In my previous three blogs I looked at how I got sober and my early recovery (see part 1 here, part 2 here and part 3 here). In this concluding part, I describe how I have found a more spiritual way to live in sobriety finding more happiness and fulfilment than I could have ever imagined in my old life.
Disclaimer: The following text represents my experience only – it is in no way representative of the views of any organisation or religion. It’s just how it was and is for me so, please, take it or leave it in the spirit in which it is offered!
Today, my life is immeasurably better than it was when I was drinking and probably as good as it’s ever been or as far as I can remember. I love my life and many of the beautiful people I am lucky enough to meet and with whom I interact. My thinking is clear and some might say simple(!) and the constant internal voice that used to tell me I was a piece of shite or the wronged rightful master of the universe or that I needed to be at war with the world or I had to be right about everything all of the time or myriad other warped versions of my truth has largely fallen silent. All my close relationships have not just been restored but are on a higher plane than ever before and are a constant source of joy and warmth to me – I can say I am more in love with my wife more than ever and my sons are my good mates now, I would certainly like to think, as well as being fine sons with whom I love to hang out and do stuff.
I get riled dramatically less about scenarios and people beyond my control – I have largely learnt how to accept them for what they are – and my life runs so much smoother as a result. If I do lose my shit, or do something I know to be wrong – I try to admit it and take restorative action to address it as quickly as possible. This is not because I am trying to be a saint or anything – this is because I have learned if I hang on to a resentment or negative emotions for any length of time I am the one who gets damaged and poisoned as a result. This does not make me a doormat either – it just makes me someone who tries to be conscious of his part in things and honestly take responsibility if I am wrong. I have let go of so much that used to confound and crucify myself – if I can feel myself getting disturbed by something – I just ask myself how important is this in the grand scheme of things really? And the answer invariably is “not much at all.” Then I can laugh and realise what a lot of bollocks my head can tell me.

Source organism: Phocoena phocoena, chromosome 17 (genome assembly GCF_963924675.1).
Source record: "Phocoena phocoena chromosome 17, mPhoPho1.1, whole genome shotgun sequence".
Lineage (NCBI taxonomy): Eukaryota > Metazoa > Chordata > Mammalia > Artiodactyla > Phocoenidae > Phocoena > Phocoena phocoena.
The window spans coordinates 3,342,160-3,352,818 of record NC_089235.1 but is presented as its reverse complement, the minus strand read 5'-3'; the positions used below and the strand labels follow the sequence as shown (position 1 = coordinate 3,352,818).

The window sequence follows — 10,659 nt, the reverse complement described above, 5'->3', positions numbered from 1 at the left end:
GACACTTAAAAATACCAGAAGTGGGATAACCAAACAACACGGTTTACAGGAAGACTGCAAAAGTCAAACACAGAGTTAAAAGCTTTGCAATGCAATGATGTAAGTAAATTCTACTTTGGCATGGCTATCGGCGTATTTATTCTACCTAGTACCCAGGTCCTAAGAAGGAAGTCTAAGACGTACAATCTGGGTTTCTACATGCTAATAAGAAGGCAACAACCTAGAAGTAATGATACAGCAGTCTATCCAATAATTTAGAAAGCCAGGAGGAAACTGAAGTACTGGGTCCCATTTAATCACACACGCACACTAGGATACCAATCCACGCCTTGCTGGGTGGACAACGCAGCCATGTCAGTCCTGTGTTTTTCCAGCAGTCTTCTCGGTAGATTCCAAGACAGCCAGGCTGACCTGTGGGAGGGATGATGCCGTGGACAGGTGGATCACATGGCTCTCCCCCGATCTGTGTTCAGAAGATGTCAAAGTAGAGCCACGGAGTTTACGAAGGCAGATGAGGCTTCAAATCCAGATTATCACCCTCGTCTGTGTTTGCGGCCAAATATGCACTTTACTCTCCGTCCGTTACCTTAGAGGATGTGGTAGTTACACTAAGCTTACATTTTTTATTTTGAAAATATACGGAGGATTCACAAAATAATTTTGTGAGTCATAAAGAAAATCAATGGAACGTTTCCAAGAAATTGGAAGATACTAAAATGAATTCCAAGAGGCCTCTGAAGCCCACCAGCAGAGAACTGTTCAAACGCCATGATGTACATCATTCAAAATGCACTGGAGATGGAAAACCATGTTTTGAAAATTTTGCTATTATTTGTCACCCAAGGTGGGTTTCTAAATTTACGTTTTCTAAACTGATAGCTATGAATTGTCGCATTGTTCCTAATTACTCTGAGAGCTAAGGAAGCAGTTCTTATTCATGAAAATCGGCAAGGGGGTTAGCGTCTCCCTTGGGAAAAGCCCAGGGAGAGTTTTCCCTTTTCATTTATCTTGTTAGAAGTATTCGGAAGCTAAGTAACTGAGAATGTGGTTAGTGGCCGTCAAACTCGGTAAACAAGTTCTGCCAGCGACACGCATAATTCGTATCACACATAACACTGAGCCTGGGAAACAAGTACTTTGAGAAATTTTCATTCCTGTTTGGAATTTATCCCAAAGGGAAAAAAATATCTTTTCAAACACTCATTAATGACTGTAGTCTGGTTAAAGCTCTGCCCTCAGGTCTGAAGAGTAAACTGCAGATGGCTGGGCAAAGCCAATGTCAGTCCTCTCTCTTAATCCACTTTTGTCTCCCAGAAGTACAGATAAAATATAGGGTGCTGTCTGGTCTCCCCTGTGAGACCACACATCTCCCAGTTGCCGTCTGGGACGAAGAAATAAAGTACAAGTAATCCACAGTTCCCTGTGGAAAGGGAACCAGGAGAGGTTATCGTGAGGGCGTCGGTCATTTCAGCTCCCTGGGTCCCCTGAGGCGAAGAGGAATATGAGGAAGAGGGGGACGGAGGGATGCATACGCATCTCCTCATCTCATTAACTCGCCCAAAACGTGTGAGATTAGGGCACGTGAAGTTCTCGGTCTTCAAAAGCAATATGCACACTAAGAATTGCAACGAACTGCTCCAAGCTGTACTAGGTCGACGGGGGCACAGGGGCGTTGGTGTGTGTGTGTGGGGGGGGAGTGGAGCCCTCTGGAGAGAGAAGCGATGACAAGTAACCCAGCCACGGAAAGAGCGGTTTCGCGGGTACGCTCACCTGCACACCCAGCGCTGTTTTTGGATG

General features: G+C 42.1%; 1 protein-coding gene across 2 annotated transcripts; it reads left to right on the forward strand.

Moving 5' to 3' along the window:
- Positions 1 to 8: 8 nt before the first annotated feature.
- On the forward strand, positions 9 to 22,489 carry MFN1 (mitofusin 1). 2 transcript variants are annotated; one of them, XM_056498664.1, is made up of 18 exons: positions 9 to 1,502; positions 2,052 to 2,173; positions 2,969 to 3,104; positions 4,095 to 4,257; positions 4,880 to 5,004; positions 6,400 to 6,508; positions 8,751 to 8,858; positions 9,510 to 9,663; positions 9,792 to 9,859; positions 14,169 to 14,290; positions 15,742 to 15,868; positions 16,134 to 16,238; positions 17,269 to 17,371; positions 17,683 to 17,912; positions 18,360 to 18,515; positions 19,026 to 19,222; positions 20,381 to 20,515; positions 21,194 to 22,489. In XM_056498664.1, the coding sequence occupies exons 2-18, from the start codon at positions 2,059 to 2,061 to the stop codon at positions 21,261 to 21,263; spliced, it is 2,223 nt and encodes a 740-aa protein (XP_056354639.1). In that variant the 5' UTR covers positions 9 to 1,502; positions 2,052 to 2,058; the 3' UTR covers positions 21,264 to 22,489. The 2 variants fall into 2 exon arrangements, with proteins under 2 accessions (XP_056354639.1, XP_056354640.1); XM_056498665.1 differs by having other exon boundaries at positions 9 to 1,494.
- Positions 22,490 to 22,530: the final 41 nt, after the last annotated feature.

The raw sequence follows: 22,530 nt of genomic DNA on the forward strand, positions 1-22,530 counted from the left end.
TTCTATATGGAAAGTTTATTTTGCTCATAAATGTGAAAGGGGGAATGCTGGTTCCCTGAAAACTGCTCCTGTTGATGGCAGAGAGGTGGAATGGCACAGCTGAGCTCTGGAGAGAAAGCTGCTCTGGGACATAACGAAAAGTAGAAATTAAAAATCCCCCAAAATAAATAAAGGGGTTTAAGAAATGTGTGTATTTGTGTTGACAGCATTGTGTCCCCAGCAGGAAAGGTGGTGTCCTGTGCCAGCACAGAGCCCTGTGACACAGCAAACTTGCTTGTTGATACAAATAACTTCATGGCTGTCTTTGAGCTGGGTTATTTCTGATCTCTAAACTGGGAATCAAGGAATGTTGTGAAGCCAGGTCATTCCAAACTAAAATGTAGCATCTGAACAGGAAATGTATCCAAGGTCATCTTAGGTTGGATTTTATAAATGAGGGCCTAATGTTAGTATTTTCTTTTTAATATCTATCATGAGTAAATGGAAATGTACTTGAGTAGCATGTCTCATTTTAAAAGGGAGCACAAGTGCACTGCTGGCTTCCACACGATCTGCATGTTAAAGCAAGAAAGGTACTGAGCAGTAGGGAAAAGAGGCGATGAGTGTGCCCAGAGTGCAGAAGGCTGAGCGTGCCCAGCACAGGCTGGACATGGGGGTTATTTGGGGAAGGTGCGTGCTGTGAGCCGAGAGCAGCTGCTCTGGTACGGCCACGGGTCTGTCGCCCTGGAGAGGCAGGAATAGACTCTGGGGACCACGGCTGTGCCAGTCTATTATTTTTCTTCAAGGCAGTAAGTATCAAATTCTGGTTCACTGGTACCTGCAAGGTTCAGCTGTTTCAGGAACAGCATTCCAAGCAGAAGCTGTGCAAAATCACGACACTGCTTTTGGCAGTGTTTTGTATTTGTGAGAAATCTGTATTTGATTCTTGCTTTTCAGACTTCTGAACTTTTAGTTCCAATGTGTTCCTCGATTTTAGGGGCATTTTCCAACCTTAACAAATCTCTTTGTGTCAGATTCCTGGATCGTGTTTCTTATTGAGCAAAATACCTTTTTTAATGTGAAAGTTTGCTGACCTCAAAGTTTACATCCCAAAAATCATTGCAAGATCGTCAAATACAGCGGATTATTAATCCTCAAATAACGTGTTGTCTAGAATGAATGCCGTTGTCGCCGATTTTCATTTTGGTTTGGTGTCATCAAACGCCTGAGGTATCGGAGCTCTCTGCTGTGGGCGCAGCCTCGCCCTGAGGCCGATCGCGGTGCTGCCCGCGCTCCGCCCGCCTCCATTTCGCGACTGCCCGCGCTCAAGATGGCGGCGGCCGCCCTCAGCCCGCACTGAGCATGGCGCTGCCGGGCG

Again if I can do this, I can enjoy a tangible powerful flow of psychic energy and generally an inner peace the like of which I have never known. This helps me in my working life and now I see my work as a way of giving service rather than a means for ego, massage, self-aggrandizement and material advancement – I have a renewed enthusiasm and appreciation for what I do – which has in turn been reflected in the quality of work I do, which all equals job satisfaction and appreciation of colleagues and clients.
Of course, shit happens – I have lost a friend this year to this disease of alcoholism, family and friends have suffered terrible illness and ailments, some work projects can prove to be very stressful even now – i.e. all the stuff anyone on this planet can face – but when faced with these external pressures and circumstances – my first reaction now isn’t to try and drown out my feelings by picking up a drink. I have the tools, the support network and a spiritual connection to help me deal with these things sober. This has taken time and work though and a willingness to remain open to what was suggested to me.
Working through the 12 steps of Alcoholics Anonymous with my sponsor, while working on my own deep-seated mental issues with my psychotherapist and through my own spiritual enquiry, helped me face up to who I am and no longer hate myself, hell I’m even quite fond of myself these days – warts and all! But this recovery process and spiritual awakening was not a bolt of lightning more like a gradual lightening of my psychic load to allow me to raise my head to see the glorious terrain around me and smell the heaven scented jasmine.
Connecting or at least reaching out to a higher power gives me inner strength I never knew I could channel. Does God exist or doesn’t he? Hand on heart I can’t scientifically prove the point – but there is a presence in my life, whether conjured up by my deep unconscious or one that does really exist in some intangible form impossible to perceive in its entity or define by human parameters. It’s a warm and loving presence that helps me and I don’t need to look it in the mouth to know it’s there and that it helps me navigate life’s seas. And I don’t quite know and can’t explain how someone who was a fervent atheist for many years has come to believe in a higher power i.e. God.
I do know that by accepting I couldn’t get sober on my own and needed the help of others, I was opening myself up to a more spiritual way of living. At a deeper level, I feel immeasurably calmer and adept at accepting what comes my way by connecting with my higher power. And there really have been times when there have been some almost freakish things happen in my recovery that have given me the sense that some deeper force is at work. But you also see it in the rooms of AA – you hear incredible stories of recovery to be sure – broken people who were all but dead as a result of their incessant compulsion to drink, who had lost everything partners, kids, jobs, homes and hope and done terrible things when drinking. But for whatever reason they had come into contact with AA and made a recovery completely losing their obsession with alcohol and any inclination to drink and now are living healthy, happy lives, helping others and making a useful contribution to society – there are hundreds of thousands the world over who have done this through AA, Narcotics Anonymous and other 12-step addiction recovery organisations